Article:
Members not yet paid up for 2010-1 will get a renewal form with this newsletter, but this will be the last reminder. Even if news turns up which prompts us to send them our next newsletter, if they have not paid up by the time that newsletter is circulated they won't get copies of our activities and financial reports. Note that members who don't get a renewal slip are paid up.
The Theft of the Countryside: This is the title of an acclaimed book written in 1980 by Marion Shoard, who exactly a year ago (as this is written) won an award for lifetime achievement in outdoor writing. Her acceptance speech draws attention to what she sees as a new theft of the countryside -- and this time the culprits are the public themselves, who have let themselves be lulled into a mindset in which they no longer resent restrictions on access.
One of the problems she cites is car culture, which, she says, encourages people to confine their visits to places where they can park and ignore the wider countryside. The Ramblers Association is campaigning against cuts to footpath maintenance, another likely deleterious effect of spending cuts on sustainable transport, but their campaign will be ill served by this trend.
However, when public transport users find their means of access to the countryside removed, it isn't just their minds that are the victims of theft. In Chapter 21 of her book she said that there are at least 35 towns in SE England capable of supporting bus services into the countryside. In the late 1980s and 1990s many local authorities did indeed develop networks of Sunday buses which, for example, linked Cambridgeshire with almost the whole of East Anglia's seaside and the large area of countryside in between -- a development which we covered in our newsletters. Now this is almost all gone, though this summer there were still the Coasthopper in Norfolk, the Dedham Vale Hopper from Manningtree, the Chiltern Rambler from Luton and Hemel Hempstead, and various services in the area around Brighton and Eastbourne (with the first and last running all year round).
We believe that encouraging sustainable tourism could bring significant benefits to people living in rural areas -- especially, of course, better public transport for their own needs. Later we deal with the situation in Cambs which provides some worthwhile examples of how this might work.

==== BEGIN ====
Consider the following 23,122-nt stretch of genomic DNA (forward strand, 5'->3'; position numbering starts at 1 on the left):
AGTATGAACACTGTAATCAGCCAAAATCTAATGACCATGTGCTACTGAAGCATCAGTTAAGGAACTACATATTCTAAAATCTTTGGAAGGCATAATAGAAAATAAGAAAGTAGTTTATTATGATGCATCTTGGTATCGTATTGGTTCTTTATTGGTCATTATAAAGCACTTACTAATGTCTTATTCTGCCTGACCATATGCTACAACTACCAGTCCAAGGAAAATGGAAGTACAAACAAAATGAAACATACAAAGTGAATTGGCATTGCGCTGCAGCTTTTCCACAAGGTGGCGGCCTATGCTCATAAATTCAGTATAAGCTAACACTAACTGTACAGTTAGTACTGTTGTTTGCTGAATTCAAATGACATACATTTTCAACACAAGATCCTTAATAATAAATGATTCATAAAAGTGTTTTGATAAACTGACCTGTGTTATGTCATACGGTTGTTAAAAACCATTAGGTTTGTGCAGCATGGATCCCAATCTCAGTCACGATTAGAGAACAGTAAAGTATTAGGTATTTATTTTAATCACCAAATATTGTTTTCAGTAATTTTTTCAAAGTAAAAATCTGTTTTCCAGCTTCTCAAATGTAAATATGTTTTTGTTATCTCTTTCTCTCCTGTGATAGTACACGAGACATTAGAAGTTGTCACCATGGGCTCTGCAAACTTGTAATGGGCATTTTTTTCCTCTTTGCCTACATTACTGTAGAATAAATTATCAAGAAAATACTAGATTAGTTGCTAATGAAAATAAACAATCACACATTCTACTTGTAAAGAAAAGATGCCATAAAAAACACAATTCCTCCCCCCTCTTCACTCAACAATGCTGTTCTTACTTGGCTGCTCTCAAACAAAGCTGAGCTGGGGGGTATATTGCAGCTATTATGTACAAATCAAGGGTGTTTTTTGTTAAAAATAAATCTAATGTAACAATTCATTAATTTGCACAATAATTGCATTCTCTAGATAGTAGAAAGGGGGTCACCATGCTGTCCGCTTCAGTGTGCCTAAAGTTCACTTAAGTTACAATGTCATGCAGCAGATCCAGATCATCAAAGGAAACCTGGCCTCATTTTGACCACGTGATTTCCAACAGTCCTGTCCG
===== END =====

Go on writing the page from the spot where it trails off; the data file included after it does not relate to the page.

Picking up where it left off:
Climate change is surely the most cogent reason for moving towards a sustainable transport policy. Employers may take the attitude that if people can't get to work due to bus cuts then all they have to do is to find someone else -- indeed they may welcome the prospect of forced resignations at a time of recession, as it saves them the cost of redundancy pay. People with cars may not care if other people face difficulties in accessing services and leisure facilities. But we will all be the losers if our world becomes unable to support its human population as a result of climate change, to which our unbalanced transport system is a major contributor. Even a small chance of such a catastrophe should surely be a spur to action. At least so naive environmentalists might have thought, but they seem to have been wrong.
However the action spurred by climate change could also help to solve our economic problems. This message has been promulgated by various groups, from the Green New Deal Group to the New Economics Foundation. But recently two reports have appeared, both downloadable from the Internet, which show how this might work.
The first is "Zero Carbon Britain 2030" by the Centre for Alternative Technology. This report, which updates a report that came out in 1977, shows that it is possible to eliminate entirely our contribution to the buildup of greenhouse gases in the atmosphere by 2030. There may be elements in the report with which people might disagree, but they should not detract from its overall message.
The second is "One Million Climate Jobs Now!" by the Campaign against Climate Change. This is an updated and significantly improved version of the report which formed the topic of our headline article in Newsletter 104 earlier this year. Most of this article is still relevant -- including the Coordinator's suggestion that it could be improved by adding measures to discourage unnecessary consumer spending, in which category we include most motoring and flying. By and large its proposals are similar to those of the other report, and certainly "Zero Carbon Britain" is the message which the Campaign against Climate Change are trying to promulgate.
This report forms the background to Early Day Motion 853, which is similar to Early Day Motions 2057 in the 2008-9 session of parliament and 189 in the 2009-10 session. The latter was signed by former Cambridge MP David Howarth (Lib Dem). We hope that his successor will sign 853, and if you are one of his constituents please write to him at the House of Commons, London SW1A 0AA to ask him to do so. In fact, we should all ask our MPs, whoever they are unless they have an official post (such as the S Cambs MP who is Secretary of State for Health), to sign (or congratulate them for having done so).
On Sat 4 Dec the Campaign against Climate Change will be organising the annual National Climate March, which will promote the Zero Carbon Britain message and help to remind our leaders of the importance of the issue during the UN Climate Talks in Cancun, Mexico. Assemble at noon at Speaker's Corner, Hyde Park (nearest tube Marble Arch). If you prefer to travel by bus get the 10, 30, 73 or 390 from Kings Cross or the 23 from Liverpool St. Coach passengers will probably find it easiest to travel through to Victoria and pick up a 16 or 82 at Buckingham Palace Road. Unfortunately rail campaigners will have a competing attraction in the form of a Railfuture East Anglia meeting. A detailed programme for the March and supporting events can be seen on campaigncc.org.